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On 16 October 2018, during the 139th IPU Assembly in Geneva, there was a Special Session convened to mark the 70th anniversary of the Universal Declaration of Human Rights (UDHR).
The session commenced with video on the Nelson Mandela centennial which was followed by an interactive debate moderated by Mr Marc Limon, Director of the Universal Rights Group. Panellists included the IPU President, Ms Gabriela Cuevas Barron, Mr Toby Mendel, Executive Director, Centre for Law and Democracy and Ms Fawzia Koofi MP from Afghanistan.
There was the Launch of Handbook for Parliamentarians on Freedom of expression for parliaments and their members: Importance and scope of protection followed by a video address by BGIPU Vice-Chair, Ms Ann Clwyd MP, prior to the Assembly adopting a Declaration to mark the UDHR anniversary.
The full text of the declaration follows:
70th anniversary celebration of the Universal Declaration of Human Rights
This year marks the 70th anniversary of the Universal Declaration of Human Rights - a historic instrument drafted in the aftermath of the horrors of the Second World War by representatives from around the world with different legal and cultural backgrounds.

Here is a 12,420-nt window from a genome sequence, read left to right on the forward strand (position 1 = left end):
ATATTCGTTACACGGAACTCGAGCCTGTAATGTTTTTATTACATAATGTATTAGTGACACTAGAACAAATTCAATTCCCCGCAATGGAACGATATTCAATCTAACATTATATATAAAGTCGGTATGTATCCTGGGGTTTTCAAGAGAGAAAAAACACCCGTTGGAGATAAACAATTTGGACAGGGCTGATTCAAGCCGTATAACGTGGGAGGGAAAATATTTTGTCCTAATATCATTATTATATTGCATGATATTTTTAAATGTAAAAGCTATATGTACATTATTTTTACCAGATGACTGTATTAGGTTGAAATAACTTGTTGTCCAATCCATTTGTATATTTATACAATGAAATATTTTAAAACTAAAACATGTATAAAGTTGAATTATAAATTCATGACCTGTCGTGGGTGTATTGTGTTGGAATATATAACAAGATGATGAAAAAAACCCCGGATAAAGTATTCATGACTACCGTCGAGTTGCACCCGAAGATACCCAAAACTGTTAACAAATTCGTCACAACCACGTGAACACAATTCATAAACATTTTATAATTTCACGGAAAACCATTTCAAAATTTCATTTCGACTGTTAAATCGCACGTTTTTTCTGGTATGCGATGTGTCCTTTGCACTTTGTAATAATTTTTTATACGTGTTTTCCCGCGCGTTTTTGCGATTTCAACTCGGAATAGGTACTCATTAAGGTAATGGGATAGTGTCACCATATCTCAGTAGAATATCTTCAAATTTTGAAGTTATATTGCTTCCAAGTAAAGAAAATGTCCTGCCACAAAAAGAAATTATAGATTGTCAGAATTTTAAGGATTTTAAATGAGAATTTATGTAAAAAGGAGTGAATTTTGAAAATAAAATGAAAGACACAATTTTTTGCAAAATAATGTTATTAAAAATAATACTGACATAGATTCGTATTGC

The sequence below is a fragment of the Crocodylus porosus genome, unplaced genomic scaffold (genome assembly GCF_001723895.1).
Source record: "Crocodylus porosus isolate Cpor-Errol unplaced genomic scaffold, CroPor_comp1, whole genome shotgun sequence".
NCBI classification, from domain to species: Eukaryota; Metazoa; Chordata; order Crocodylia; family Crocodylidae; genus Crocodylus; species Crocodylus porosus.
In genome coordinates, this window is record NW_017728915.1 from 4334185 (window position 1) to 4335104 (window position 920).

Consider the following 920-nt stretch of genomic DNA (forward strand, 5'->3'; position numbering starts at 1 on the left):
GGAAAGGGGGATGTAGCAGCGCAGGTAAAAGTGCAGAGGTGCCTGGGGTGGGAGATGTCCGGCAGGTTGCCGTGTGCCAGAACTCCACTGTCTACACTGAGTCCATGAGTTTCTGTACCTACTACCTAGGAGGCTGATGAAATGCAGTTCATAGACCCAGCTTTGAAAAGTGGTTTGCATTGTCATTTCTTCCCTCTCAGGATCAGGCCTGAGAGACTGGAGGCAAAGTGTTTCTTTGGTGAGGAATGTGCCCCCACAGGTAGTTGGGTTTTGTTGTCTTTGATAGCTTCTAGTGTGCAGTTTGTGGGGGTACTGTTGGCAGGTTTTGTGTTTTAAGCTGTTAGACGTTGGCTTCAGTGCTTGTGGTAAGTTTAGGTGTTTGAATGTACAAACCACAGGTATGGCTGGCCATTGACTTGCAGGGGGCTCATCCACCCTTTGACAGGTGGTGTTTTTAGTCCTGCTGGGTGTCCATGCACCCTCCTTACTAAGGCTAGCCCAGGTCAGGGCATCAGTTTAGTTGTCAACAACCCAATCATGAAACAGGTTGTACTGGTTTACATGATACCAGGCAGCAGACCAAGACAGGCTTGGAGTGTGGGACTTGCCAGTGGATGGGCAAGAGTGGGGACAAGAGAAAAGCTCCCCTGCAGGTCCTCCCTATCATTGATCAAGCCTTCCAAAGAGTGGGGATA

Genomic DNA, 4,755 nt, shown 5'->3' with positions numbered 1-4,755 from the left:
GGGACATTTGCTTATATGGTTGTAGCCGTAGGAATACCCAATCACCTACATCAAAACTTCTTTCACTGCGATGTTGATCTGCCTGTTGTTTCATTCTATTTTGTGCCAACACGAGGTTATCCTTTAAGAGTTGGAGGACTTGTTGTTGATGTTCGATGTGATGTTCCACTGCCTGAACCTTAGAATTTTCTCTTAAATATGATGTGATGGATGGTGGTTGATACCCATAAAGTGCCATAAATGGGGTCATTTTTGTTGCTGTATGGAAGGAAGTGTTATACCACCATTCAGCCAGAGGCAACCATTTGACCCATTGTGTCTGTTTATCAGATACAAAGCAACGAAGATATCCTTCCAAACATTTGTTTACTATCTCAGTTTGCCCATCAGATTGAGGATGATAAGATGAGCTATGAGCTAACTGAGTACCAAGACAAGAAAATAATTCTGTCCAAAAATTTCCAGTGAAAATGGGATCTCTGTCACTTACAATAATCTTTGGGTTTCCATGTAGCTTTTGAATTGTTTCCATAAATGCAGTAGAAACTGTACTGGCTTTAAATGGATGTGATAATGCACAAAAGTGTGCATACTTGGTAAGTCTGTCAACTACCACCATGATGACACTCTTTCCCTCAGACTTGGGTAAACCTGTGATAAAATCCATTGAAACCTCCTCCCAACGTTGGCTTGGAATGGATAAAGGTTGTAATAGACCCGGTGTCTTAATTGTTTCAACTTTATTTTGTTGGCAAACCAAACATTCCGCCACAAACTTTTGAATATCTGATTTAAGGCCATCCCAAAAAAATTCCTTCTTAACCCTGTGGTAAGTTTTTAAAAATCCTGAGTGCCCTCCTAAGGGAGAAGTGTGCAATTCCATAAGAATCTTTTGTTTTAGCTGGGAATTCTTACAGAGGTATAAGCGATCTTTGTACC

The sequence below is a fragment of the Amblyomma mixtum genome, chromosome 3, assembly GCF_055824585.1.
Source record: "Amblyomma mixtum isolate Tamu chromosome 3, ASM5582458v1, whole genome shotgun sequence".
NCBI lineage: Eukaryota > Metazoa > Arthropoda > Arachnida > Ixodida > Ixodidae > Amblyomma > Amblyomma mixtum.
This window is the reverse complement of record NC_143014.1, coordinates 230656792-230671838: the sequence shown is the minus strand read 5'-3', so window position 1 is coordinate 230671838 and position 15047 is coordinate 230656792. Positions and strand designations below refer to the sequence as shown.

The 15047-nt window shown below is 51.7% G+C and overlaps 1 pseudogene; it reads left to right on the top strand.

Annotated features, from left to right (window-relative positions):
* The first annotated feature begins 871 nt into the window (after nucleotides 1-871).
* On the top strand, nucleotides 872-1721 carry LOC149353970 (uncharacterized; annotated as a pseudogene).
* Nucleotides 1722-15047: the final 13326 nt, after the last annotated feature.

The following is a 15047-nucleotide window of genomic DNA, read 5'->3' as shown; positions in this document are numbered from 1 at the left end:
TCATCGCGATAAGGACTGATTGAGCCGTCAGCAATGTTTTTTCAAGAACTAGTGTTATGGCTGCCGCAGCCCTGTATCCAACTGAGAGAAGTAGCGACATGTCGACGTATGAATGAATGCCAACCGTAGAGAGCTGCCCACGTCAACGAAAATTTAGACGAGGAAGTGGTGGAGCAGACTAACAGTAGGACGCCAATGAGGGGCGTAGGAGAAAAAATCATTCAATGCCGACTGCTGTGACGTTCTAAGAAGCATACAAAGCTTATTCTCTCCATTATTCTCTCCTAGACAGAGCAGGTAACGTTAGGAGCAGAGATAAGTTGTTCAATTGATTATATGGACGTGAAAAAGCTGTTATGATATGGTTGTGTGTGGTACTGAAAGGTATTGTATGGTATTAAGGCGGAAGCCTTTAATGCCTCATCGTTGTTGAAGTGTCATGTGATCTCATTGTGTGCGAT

The fundamental rights in the Declaration have served, first and foremost, to uphold the inherent dignity of all human beings, and to contribute to the peace, security and prosperity of all nations.
As we celebrate the 70th anniversary of the Declaration, we also remember and honour Nelson Mandela, who would have turned 100 years old this year. He personified the ideals of the Declaration and, in his own words, strived to uphold "the ideal of a democratic and free society in which all persons live together in harmony and with equal opportunities".
Over the course of his lifetime, the rights enshrined in the Declaration have been universally recognized, with States now bound in law to ensure their citizens benefit from them and can access appropriate remedies and redress when they are violated.
Yet these rights are still far from being a reality for many. Against the backdrop of growing authoritarianism, internal conflict, war, poverty and large-scale migration, we, as parliamentarians, feel compelled to reaffirm our commitment to the Declaration and its underlying principles in the following way: